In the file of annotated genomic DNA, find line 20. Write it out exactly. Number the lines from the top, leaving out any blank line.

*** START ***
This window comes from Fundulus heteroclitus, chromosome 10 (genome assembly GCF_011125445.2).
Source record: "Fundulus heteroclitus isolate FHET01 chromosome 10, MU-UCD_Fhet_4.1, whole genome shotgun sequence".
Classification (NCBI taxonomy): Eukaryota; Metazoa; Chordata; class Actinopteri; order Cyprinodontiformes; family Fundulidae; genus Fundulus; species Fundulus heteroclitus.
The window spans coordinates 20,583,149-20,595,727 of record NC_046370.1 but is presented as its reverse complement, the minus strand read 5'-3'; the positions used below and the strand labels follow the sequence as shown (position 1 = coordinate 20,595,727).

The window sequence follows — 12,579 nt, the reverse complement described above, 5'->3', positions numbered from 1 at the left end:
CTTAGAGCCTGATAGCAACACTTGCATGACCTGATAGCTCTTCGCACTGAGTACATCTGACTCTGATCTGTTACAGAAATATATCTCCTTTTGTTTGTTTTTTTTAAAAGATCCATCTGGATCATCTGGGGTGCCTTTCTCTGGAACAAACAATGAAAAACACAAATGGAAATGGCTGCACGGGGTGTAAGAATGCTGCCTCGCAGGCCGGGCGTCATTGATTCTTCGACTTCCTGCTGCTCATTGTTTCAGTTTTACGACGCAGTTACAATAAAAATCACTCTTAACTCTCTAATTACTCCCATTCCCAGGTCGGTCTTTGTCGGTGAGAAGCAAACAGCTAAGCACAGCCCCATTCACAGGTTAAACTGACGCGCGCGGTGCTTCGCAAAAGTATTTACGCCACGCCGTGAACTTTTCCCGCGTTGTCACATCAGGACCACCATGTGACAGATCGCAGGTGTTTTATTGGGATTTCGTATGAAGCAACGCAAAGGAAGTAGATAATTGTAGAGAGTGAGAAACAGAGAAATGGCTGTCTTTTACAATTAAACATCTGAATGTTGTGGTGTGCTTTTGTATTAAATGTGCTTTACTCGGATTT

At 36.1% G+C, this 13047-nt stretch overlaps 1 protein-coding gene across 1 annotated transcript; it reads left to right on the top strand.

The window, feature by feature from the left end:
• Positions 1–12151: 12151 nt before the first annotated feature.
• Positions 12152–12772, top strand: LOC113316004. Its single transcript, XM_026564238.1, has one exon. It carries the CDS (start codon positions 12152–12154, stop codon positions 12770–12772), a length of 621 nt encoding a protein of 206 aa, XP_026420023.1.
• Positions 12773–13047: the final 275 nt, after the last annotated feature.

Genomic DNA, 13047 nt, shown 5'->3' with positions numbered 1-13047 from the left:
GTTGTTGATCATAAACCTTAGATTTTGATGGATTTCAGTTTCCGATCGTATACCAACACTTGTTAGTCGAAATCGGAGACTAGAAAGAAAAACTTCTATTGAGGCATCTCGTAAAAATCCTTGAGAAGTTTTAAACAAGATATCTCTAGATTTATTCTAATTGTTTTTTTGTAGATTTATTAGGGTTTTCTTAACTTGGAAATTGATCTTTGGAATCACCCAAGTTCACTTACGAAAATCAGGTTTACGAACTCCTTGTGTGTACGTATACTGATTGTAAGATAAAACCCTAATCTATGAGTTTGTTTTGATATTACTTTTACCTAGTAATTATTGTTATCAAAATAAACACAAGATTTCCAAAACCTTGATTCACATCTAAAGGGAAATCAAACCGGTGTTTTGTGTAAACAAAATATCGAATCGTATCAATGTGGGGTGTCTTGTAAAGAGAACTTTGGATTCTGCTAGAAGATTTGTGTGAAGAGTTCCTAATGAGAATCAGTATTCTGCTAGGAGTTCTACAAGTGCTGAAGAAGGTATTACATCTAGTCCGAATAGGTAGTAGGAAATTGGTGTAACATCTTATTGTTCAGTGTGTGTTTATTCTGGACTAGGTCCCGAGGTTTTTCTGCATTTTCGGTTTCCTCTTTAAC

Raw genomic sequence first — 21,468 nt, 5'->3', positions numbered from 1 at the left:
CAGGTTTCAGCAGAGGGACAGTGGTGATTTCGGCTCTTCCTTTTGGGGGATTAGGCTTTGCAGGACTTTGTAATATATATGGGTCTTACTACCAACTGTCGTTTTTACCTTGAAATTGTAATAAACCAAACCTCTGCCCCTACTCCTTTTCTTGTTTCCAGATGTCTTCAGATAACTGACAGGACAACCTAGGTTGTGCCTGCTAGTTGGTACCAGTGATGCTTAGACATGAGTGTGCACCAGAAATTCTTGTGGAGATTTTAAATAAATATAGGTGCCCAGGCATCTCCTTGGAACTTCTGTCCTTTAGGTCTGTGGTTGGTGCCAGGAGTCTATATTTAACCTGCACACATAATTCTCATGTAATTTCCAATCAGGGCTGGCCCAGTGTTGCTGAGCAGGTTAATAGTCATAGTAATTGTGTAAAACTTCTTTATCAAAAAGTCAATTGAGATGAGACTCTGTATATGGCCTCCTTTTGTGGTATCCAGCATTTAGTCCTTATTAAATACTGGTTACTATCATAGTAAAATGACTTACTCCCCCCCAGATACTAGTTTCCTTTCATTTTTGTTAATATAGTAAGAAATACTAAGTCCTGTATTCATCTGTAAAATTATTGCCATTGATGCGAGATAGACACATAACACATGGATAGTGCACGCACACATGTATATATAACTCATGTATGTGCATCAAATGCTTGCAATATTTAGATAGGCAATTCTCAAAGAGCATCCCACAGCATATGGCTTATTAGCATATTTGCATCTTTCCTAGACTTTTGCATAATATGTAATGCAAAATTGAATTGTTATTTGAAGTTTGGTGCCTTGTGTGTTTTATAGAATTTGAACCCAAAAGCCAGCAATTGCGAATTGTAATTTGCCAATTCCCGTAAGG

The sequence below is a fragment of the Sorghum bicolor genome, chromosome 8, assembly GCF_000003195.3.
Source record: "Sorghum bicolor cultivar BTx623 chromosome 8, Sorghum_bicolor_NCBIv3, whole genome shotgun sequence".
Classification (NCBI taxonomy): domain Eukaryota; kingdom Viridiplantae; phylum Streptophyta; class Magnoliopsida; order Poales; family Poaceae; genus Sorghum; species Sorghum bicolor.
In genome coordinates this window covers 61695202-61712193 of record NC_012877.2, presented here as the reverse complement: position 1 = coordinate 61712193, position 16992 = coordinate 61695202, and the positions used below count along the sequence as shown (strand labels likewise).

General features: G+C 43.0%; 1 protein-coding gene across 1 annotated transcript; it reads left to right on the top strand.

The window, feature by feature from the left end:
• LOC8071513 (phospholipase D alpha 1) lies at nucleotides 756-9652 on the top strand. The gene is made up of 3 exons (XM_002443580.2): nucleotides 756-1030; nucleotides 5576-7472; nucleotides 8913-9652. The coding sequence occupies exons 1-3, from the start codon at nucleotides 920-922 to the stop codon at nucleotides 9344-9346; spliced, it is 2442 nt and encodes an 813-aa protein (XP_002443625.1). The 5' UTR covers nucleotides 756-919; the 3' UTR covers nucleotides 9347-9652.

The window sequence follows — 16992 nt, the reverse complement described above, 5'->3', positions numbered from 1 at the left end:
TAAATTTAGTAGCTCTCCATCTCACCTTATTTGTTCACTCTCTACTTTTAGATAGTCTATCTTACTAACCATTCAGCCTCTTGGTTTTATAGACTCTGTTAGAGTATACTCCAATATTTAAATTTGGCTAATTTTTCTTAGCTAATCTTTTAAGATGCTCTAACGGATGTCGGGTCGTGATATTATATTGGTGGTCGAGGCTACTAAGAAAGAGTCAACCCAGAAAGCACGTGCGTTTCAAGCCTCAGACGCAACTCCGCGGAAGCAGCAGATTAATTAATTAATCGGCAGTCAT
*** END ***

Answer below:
General features: G+C 43.0%; 1 protein-coding gene across 1 annotated transcript; it reads left to right on the top strand.